Horrorfest 2021 Presents: Mortuary (1983, Howard Avedis)


Mortuary starts off in a decent 1980s slasher movie fashion, even having a goofy seance moment. This movie has Bill Paxton and wastes his talents, descending midway through into a silly, weak mess of a movie. The characters are not very bright, and the obvious is ignored in favor of continuing the movie. Mary Beth McDonough’s Christie keeps telling her mom that someone is after her, and she responds by dismissing her daughter’s concerns as hysterical.

Personally if someone kept telling me someone is stalking them, I would believe them. However that probably would have cut down the movie’s run time, I guess. Look I can abide dumb behavior in horror movies up to a point, yet this movie specializes in dumb behavior beyond annoyance. Sadly this was Christopher George’s final movie, which is a shame as he was a really good actor not afraid to take any role. He’s not even given a chance to ham it up here or have much of a presence beyond a lame father role.

There are much better 1980s slashers, ones that are more fun or actually frightening. Mortuary is a disappointment, and even the last act stinks. The worst thing about this movie is that isn’t not even bad enough to be more than forgettable. In a year all I will have to remind me I ever saw it is this review.

Horrorfest 2021 Presents: White of the Eye (1988, Donald Cammell)


David Keith and Cathy Moriarty are great together as a married couple who’s wife half starts to wonder if her husband is a serial killer of women in White of the Eye, a 1980s horror thriller that works a lot like a Hitchcock movie. At least until the final act where it all falls apart, which is a shame cause the rest of the movie is pretty good.

There is a large house scene that is really well set up and very suspenseful, one that would be at home in a giallo. Plus Keith gives a compelling and engaging performance, one that is matched by Moriarty as his wife. The flashbacks are also well done in this film, and give hints to the overall mystery.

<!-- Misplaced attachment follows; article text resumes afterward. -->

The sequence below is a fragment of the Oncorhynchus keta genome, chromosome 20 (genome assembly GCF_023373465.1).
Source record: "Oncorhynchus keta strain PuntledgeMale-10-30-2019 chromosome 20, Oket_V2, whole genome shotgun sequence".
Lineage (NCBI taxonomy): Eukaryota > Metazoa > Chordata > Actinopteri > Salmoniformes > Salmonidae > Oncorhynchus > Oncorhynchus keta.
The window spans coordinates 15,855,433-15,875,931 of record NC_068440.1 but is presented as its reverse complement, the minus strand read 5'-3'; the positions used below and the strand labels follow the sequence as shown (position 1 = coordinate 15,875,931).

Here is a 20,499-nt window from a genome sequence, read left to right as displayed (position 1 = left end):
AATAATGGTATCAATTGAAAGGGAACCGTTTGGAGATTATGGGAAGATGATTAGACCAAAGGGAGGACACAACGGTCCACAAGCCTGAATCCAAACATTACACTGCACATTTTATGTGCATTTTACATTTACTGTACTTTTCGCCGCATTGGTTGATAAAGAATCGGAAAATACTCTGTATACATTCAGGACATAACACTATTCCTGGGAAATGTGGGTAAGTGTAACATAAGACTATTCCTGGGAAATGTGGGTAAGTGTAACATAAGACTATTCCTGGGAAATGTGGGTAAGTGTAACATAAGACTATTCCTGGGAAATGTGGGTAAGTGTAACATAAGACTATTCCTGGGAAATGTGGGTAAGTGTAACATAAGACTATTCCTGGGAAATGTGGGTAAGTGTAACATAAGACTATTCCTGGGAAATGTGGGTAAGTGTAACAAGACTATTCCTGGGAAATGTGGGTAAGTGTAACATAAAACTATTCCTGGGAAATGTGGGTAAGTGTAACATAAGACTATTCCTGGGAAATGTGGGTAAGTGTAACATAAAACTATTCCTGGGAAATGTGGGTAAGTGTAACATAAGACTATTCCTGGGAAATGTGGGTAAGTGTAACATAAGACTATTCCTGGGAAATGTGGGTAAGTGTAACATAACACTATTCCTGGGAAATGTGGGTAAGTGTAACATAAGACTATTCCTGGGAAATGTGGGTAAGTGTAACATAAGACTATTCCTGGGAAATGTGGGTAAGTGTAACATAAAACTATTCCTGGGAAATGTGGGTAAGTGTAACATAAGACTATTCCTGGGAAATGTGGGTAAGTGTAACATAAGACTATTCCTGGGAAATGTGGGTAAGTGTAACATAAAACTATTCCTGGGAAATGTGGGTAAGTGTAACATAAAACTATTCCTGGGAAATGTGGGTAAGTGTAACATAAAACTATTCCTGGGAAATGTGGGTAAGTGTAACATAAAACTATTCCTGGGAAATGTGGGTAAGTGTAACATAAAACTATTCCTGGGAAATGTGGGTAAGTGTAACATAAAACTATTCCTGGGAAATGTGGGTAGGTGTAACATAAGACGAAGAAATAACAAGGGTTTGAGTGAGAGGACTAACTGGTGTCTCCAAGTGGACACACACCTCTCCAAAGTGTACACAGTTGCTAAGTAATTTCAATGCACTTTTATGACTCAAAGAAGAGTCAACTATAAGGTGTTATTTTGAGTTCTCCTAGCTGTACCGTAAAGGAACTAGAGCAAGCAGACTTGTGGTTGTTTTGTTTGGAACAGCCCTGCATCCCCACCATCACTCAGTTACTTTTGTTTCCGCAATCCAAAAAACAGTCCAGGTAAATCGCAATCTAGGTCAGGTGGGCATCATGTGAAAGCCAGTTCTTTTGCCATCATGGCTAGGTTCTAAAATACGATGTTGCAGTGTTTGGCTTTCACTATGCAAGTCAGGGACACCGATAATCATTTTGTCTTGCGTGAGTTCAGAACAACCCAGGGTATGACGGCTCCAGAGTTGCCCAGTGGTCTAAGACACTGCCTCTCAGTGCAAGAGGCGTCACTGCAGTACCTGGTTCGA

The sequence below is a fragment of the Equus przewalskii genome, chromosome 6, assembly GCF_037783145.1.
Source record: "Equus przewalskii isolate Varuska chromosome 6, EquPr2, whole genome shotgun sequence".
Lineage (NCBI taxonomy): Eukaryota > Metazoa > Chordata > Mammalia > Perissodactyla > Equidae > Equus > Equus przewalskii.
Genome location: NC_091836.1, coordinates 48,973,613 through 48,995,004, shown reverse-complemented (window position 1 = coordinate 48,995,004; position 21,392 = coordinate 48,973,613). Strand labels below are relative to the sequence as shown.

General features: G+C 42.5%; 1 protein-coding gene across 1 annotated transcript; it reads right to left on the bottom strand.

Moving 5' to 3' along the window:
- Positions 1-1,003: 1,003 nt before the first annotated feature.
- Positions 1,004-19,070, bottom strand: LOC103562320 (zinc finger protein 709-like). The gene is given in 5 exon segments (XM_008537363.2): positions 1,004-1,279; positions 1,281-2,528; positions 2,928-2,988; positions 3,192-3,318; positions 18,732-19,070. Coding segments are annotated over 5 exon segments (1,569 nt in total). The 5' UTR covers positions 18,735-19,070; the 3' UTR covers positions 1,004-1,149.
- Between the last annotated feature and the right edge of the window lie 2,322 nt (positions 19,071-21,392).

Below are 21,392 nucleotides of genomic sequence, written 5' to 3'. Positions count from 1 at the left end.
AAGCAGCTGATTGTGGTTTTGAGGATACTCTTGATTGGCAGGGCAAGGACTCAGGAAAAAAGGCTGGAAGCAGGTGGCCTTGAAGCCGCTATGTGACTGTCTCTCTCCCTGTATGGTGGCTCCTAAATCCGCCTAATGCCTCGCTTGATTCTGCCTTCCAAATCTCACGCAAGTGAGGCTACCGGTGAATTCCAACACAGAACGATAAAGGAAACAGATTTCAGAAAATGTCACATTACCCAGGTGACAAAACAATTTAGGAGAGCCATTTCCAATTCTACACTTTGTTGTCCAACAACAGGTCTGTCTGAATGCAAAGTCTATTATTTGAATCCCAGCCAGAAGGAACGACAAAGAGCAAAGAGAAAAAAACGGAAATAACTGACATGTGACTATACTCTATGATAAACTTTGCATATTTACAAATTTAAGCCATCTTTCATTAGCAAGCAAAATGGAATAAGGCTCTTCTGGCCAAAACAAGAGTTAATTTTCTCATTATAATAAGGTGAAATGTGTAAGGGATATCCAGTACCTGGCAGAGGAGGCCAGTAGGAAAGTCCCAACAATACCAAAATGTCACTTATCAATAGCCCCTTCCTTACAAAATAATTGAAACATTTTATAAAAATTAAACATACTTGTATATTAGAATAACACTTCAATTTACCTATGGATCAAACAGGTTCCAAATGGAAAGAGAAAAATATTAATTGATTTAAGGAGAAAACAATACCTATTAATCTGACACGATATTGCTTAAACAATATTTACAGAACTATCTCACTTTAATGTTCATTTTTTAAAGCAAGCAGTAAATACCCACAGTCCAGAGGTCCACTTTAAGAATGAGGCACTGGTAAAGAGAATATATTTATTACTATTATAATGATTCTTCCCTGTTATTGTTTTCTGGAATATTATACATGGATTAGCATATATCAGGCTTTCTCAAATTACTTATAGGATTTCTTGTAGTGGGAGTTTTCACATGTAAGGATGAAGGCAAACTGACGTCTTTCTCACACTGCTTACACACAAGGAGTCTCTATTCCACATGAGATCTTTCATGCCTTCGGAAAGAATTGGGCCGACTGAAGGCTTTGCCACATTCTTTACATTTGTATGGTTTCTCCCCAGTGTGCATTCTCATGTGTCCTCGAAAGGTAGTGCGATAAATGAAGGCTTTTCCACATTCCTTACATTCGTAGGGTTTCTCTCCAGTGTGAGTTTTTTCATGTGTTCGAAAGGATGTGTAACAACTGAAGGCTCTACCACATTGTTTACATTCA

Alas the ending descends into a bunch of outlandish insanity that doesn’t work well for me. It also keeps on going long after a rather obvious conclusion, as if the movie doesn’t know it’s already over. Too bad, yet most of the film is a well developed movie with some cool shots, one that feeds off of the Tuscan desert setting so the whole thing isn’t a complete waste.

Horrorfest 2021 Presents: Butcher, Baker, Nightmare Maker (1981, William Asher)


This movie starts out with a scene that would be right at home in a Final Destination movie, then moves on to a young man, Billy (Jimmy McNichol) and his way too loving Aunt Cheryl (Susan Tyrrel). She finds out that Billy is planning to leave for college, and oh boy does that drive her insane. Butcher, Baker, Nightmare Maker is one of those odd horror melodramas that only could have existed in the 1980s.

Add a scumbag cop played by Bo Svenson and Julia Duffy as Julia, Billy’s girlfriend and you’ve got a pretty solid cast. It’s Susan Tyrrel that steals the movie and runs away it as the crazed aunt, who does everything possible to keep Billy from leaving. Even murder!

The final act is beyond outlandish and yet it works in the context of the movie. Also this movie is very notable for being one of the few 1980s slashers to have a gay character in Coach Tom, played well by Steve Eastin. Who is presented as being supportive to Billy, which is nice. While there are better 1980s slashers I still rather liked this one and it will definitely stick out in my mind for a while. Also known as Night Warning, which is a better title that makes more sense.